Old Mack’s Tales

July 25, 2010

Of Rats and Cats

Filed under: Uncategorized — Ron McKinney aka "OldMack" @ 7:45 pm

Our Cats Like Rats

The rats in our hood don’t stand a chance with our Cally out hunting every night.  Cally is a calico; her natural camouflage is perfect for the summer grass in the orange grove behind our yard.  She deposited dead rats in our side yard every night last week.

Our other cat is a feral black and white named Oreo.  Oreo, since delivering three kittens which are still nursing, has become a scavenger instead of a hunter.

The aroma of Cally’s Friday Night Kill lured Oreo into the side yard.  Oreo sunk her teeth into that dead rat and ran into our utility room—perhaps to show her kittens what real cat food looks like.  I stuck my hand in a plastic shopping bag and went out to take the carrion away from Oreo and her kittens.  She snatched it up by the scruff and ran out the back door.  We had a brief fight over the carcass, which she was determined to keep.  I won and flung the dead rat over the fence into the grove.  If Oreo wants to eat the damned thing she knows where to find it, or sniff it out.



Filed under: Uncategorized — Ron McKinney aka "OldMack" @ 5:26 pm


A week ago A.J. came to our house in the ’89 Volvo I recently gave her. There was something wrong with the driver’s window she said and led me out to the car. The arm rest and door panel had been removed. The window was open and out of the molded track. She couldn’t figure out why the manual crank wasn’t working. Someone had tried to fix it and botched the job. It was probably that Dalton kid she went to high school with back in the ‘80s whose father had died and left the kid his Volvo repair business—the senior Dalton was a plumber, not a mechanic; he once installed a rear crankshaft oil seal on my car and I left a trail of oil all the way home, where I removed the tranny and put in a new seal myself.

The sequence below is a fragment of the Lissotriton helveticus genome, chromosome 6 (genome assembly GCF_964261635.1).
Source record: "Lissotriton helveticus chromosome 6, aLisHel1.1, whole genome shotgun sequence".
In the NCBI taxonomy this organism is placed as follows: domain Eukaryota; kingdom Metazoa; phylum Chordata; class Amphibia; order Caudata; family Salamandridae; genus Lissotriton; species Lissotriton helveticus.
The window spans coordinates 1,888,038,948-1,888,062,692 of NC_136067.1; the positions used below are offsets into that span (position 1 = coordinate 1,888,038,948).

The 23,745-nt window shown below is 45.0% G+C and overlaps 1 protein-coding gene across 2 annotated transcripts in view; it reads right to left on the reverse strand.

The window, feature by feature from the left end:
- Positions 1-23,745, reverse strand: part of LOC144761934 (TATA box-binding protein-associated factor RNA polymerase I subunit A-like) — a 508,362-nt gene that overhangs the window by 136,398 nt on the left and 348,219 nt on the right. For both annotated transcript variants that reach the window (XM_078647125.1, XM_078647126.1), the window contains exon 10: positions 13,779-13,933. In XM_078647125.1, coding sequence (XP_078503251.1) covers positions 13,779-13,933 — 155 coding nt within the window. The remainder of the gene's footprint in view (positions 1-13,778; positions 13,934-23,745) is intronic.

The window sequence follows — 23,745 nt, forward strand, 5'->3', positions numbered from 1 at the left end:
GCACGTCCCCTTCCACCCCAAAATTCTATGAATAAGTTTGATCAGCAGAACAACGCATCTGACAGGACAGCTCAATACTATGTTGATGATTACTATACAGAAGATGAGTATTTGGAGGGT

A.J. stood behind me as I knelt on the concrete driveway pointing out the problem and telling her what was needed to fix it.

“See that red washer behind that clip? It holds one end of the scissors mechanism that raises and lowers the glass. It’s split. Stop at a parts store on the way home. Take that Mylar washer in and have them match it.”

She said she would. I disconnected the scissors and worked the glass into the molded slots fore and aft, raised the window by hand before reconnecting the lift mechanism, while she watched and listened to my lecture on how it worked.

After she left I sat in the Lazy-Boy with aching knees; they kept me awake half the night.

Last night A.J. drove in a tropical downpour from her house to ours with a black plastic garbage bag stretched over the upper part of the driver’s door. She hadn’t replaced the Mylar washer; the window had fallen down inside the door and was out of the molded rails.

“It looks like the crank mechanism is worn out. Take the damned thing to a body shop and have it fixed.” I barked.

After raising the glass again I propped a stick under it to hold it shut. These old knees couldn’t take any more knealing on concrete.

” Don’t slam the door and it may get you home dry. For God’s sake don’t drive around with a garbage bag on your door; you’ll get a ticket or have an accident.”

I sometimes wonder who fathered our 37-year-old child and how she managed to become a Professional Engineer.

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